Five boat-friendly exercises to get your body ready for cruising (published February 2013)
• Begin with the top of one foot on the fender with your other foot flat on the ground in front
• Drop down into a lunge,
allowing the fender to roll
back as you lower down
• Be sure to keep your body in an upright position and drop your hips straight down in
between your legs
• Return to starting position and repeat for the set number of repetitions
• Hold onto the forestay or equivalent to aide your balance if necessary
• Repeat for a set number of repetitions. When done, do the same on the other side
Let’s dispel a quasi-myth: specifically, that cruising is intrinsically healthy. Don’t get me wrong—it could be, especially when compared to the commute-an-hour-to-work, sit-at-a-desk-all-day-while-munching-down-a-fast-food-lunch lifestyle that many cruisers left behind. But it can have its share of unhealthy aspects as well, particularly for those who are used to having plenty of physical outlets back on land.
Yes folks, I’m talking about exercise. No, sitting on the boat all day and then consuming multiple sundowners at night is not healthy, even if you were trimming a line or two while sailing or performing the odd boat chore. Activity does not equal exercise, and in some cases, where the same motions are repeated over and over, it could almost be considered anti-exercise. Keeping your body fit while living on a boat requires the same consistent and structured effort that it does on land, and to make matters worse, as cruisers, we have a couple of additional challenges to deal with.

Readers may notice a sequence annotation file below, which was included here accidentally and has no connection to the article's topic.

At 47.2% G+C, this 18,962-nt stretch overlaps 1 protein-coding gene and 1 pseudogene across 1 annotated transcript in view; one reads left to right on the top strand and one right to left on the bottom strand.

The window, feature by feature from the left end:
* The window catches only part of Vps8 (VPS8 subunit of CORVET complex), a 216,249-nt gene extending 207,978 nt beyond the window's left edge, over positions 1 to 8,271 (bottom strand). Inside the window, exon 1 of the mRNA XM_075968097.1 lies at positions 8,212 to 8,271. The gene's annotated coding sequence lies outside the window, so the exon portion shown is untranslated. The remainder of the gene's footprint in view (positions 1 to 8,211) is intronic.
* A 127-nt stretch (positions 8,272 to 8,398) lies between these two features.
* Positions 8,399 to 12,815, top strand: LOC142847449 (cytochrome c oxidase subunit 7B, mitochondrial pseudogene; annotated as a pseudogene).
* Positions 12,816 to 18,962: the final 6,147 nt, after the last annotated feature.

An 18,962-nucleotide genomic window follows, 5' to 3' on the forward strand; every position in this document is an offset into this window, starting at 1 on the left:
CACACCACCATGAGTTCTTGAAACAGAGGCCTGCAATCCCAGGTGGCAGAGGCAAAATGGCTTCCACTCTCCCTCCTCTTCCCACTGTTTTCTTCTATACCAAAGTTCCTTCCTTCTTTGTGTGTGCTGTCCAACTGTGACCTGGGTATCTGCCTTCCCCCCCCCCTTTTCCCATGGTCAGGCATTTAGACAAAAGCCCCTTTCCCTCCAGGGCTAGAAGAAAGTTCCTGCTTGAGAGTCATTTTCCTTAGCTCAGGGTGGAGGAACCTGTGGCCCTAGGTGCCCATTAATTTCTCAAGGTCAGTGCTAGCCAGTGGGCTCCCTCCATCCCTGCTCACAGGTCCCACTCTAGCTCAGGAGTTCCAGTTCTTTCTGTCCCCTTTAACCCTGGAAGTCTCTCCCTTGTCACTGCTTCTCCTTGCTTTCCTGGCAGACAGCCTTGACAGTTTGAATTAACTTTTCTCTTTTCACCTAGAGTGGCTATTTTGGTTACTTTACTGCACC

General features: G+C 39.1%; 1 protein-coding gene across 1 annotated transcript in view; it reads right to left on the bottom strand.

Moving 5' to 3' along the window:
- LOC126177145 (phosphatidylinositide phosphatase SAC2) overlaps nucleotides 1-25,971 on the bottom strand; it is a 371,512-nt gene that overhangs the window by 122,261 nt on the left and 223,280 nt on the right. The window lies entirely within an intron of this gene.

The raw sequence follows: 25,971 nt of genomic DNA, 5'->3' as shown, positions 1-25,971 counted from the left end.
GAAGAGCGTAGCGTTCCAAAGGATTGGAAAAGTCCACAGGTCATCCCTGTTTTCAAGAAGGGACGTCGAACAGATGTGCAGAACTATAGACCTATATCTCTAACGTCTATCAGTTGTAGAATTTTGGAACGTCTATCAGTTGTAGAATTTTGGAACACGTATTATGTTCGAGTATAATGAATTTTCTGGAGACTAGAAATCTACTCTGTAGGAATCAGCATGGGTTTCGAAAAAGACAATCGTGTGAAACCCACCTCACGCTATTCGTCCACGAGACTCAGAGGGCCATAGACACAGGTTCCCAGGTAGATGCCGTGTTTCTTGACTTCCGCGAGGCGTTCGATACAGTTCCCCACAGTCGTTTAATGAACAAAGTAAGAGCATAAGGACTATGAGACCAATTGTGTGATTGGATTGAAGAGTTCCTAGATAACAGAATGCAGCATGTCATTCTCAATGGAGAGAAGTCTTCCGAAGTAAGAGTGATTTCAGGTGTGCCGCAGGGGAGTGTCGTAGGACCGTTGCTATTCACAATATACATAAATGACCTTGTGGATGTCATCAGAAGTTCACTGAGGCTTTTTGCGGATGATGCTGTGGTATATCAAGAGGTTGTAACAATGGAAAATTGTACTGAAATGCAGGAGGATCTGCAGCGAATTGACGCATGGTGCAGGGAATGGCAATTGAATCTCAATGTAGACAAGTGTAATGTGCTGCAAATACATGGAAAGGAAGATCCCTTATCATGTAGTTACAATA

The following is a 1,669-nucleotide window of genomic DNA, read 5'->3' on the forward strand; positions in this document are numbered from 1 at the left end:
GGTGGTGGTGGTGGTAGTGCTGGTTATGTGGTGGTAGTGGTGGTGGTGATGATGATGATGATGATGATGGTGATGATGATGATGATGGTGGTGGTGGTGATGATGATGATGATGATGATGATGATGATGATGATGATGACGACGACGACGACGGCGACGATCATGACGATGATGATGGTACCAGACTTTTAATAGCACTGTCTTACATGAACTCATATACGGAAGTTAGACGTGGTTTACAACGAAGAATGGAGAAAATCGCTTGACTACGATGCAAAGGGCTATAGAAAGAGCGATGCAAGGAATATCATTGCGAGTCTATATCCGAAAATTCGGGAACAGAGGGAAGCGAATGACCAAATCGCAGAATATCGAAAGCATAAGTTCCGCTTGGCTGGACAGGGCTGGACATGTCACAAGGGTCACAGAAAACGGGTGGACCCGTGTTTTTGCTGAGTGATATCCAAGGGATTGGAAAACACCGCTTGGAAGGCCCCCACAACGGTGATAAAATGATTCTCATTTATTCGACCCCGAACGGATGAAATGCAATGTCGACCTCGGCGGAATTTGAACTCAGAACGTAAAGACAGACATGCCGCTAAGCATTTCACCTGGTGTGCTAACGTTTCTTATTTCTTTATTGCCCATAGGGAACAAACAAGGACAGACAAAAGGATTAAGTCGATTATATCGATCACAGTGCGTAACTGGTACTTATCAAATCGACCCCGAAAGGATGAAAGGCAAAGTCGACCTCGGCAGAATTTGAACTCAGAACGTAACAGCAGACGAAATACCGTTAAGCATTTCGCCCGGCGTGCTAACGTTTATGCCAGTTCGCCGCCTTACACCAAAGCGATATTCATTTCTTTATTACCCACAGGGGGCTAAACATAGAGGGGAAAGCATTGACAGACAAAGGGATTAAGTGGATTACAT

Challenge one is time. Come on folks, is this even a legitimate issue? If there’s one thing we have on board a boat, it’s time. Just make a date with yourself and stick with it. Our experience is that the earlier in the day we get our exercise in, the less likely something will crop up to prevent us from completing our workout. And in the tropics, earlier is a lot cooler!
Challenge two is space. Yes, space on a small boat is at a premium, but with a bit of creativity, a few square feet in the cockpit, saloon or on deck will do. Trust me—it doesn’t take a lot of room.
Challenge three is equipment. Don’t worry guys, no full-blown gym setup or heavy barbells are required to exercise your body. Your body’s own weight can provide you with all the resistance you need. The sample workout that follows uses one simple piece of equipment that just about every boater has on board: a fender/bumper, or even better, a fender ball.
You spend hours each week on maintenance, keeping your boat in tip-top shape. Doesn’t your body deserve the same care and attention?
Dig out your biggest fender or fender ball and practice the following movements. Once you can do them with proper form, complete them in sequence. Begin the first week with one complete circuit of 10 repetitions per exercise. Do this three times during the week with a day’s rest between workouts (ex. Monday, Wednesday, Friday). The second week, add a circuit so that you complete exercises one through five, rest a minute or so and complete the series again. On week three, add a third set. Be consistent with your exercise sessions and you’ll net the positive rewards. Remember—you deserve it.
Mike and Rebecca Sweeney are full-time cruisers who are currently exploring the Caribbean on their catamaran Zero To Cruising. After divesting themselves of virtually all land-based possessions, they departed Canada in the summer of 2010, heading south. On their blog, www.ZeroToCruising.com, you can read a step-by-step account of how, in only two years, they went from being self-employed martial arts school owners to liveaboard cruisers. Once their livelihood, fitness has remained an integral part of the Sweeneys’ day-to-day routine. Rebecca regularly shares her fitness strategies on www.StrengthPLUS.ca and Mike has recently published a new Kindle book on Caribbean hiking. It is available for purchase on Amazon: http://amzn.to/S5JzvW